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Part 1: Low-Hanging Fruit: Energy Savings Made Easy
Part 2: HVAC Systems, Electric Motors Consume Large Amounts of Energy
Part 3: Identifying and Repairing Leaks Solves Major Problems
By Andrew Gager
August 2013 -
Facilities Management Article Use Policy
As organizations of all kinds pay greater attention to green issues and the role of facilities in such discussions, maintenance and engineering managers are under growing pressure to reduce energy costs.
But the challenge requires managers and their front-line workers to keep a closer watch for waste. Where are the major areas in which managers can have an immediate impact on the condition, comfort, and energy efficiency of institutional and commercial facilities? Inspecting and auditing the following areas and systems can help managers and their staffs identify potential problems that offer the greatest opportunities for savings.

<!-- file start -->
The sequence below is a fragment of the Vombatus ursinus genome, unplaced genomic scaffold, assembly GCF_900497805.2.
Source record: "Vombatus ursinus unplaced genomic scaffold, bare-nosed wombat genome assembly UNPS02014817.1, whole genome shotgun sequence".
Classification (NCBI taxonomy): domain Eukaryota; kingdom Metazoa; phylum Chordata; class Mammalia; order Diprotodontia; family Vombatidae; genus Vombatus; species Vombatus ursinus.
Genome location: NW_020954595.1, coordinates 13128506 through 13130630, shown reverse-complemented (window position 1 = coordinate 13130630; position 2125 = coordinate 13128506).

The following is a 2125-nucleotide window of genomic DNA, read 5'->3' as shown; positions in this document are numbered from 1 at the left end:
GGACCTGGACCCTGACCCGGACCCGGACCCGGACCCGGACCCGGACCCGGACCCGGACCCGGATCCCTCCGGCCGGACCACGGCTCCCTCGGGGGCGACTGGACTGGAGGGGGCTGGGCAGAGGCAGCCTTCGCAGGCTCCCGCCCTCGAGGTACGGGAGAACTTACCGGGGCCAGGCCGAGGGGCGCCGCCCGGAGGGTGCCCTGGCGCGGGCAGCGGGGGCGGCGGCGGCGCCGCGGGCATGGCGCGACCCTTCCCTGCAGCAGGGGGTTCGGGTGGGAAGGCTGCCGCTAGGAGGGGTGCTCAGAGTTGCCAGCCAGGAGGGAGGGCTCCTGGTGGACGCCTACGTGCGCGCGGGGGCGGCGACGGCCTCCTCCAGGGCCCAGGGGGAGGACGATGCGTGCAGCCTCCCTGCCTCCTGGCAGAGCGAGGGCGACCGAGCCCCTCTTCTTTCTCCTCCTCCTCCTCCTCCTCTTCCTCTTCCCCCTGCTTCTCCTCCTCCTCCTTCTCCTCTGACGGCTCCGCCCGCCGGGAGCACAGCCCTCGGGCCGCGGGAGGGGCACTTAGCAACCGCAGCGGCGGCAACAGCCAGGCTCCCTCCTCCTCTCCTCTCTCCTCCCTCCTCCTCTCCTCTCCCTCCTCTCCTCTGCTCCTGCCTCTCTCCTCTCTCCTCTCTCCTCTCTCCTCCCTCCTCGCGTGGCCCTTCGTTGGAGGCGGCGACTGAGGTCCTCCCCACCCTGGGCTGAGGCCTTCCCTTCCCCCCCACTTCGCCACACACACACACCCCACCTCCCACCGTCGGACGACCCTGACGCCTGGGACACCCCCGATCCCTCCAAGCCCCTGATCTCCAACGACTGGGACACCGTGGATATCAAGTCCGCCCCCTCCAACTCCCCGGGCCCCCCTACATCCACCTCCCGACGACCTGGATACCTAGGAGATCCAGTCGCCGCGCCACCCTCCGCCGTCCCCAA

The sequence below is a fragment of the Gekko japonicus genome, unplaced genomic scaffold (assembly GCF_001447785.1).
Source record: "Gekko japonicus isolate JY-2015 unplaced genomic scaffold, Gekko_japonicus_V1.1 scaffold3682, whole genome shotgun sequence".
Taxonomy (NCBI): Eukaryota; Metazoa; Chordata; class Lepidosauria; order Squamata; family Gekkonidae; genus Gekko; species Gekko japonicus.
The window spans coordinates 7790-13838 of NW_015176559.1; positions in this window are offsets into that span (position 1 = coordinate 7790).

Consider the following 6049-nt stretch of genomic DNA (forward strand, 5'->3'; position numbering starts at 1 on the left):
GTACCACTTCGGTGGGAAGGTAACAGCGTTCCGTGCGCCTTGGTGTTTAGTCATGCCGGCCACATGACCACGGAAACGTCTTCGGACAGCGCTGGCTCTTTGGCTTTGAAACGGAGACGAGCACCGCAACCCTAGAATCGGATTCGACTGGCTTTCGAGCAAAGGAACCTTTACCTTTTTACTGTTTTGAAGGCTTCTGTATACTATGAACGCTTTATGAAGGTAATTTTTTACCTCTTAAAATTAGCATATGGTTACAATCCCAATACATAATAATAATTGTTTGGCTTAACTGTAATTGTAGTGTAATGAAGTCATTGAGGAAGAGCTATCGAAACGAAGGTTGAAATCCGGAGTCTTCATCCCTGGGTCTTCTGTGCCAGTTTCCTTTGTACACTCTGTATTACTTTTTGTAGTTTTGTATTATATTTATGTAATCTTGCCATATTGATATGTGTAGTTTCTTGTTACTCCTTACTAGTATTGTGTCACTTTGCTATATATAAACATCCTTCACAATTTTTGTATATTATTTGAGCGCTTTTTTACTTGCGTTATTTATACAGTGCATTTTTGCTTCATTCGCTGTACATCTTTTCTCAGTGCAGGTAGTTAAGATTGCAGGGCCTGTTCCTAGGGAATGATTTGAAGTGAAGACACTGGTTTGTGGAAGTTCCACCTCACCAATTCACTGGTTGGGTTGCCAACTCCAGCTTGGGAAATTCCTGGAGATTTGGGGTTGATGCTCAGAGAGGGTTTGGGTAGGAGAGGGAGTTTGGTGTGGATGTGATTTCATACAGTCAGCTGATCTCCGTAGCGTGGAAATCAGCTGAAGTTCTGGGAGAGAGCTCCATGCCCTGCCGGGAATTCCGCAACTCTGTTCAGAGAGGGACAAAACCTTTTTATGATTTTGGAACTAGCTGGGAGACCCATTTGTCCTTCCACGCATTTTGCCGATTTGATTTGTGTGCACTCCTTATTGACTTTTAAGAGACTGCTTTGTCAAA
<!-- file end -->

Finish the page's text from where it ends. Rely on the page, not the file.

Water is a valuable and finite resource that we seem to take for granted. How many times have you gone into a restroom and found that someone has left a faucet running? How often have you seen an irrigation system with one of the heads sputtering rather than spraying? The accompanying chart offers data on costs associated with not fixing plumbing and piping leaks.
The U.S. Environmental Protection Agency recommends the following products and practices that can provide an immediate return on the investment for facilities:
Low-flush fixtures. Toilets, showers and faucets represent two-thirds of all indoor water use. More than 4.8 billion gallons of water is flushed down toilets each day in the United States.
Recycling. Water recycling involves the use of wastewater or reclaimed water from one application for another application such as landscape watering.
Xeriscaping. This practice emphasizes the selection of plants in ways that conserve water.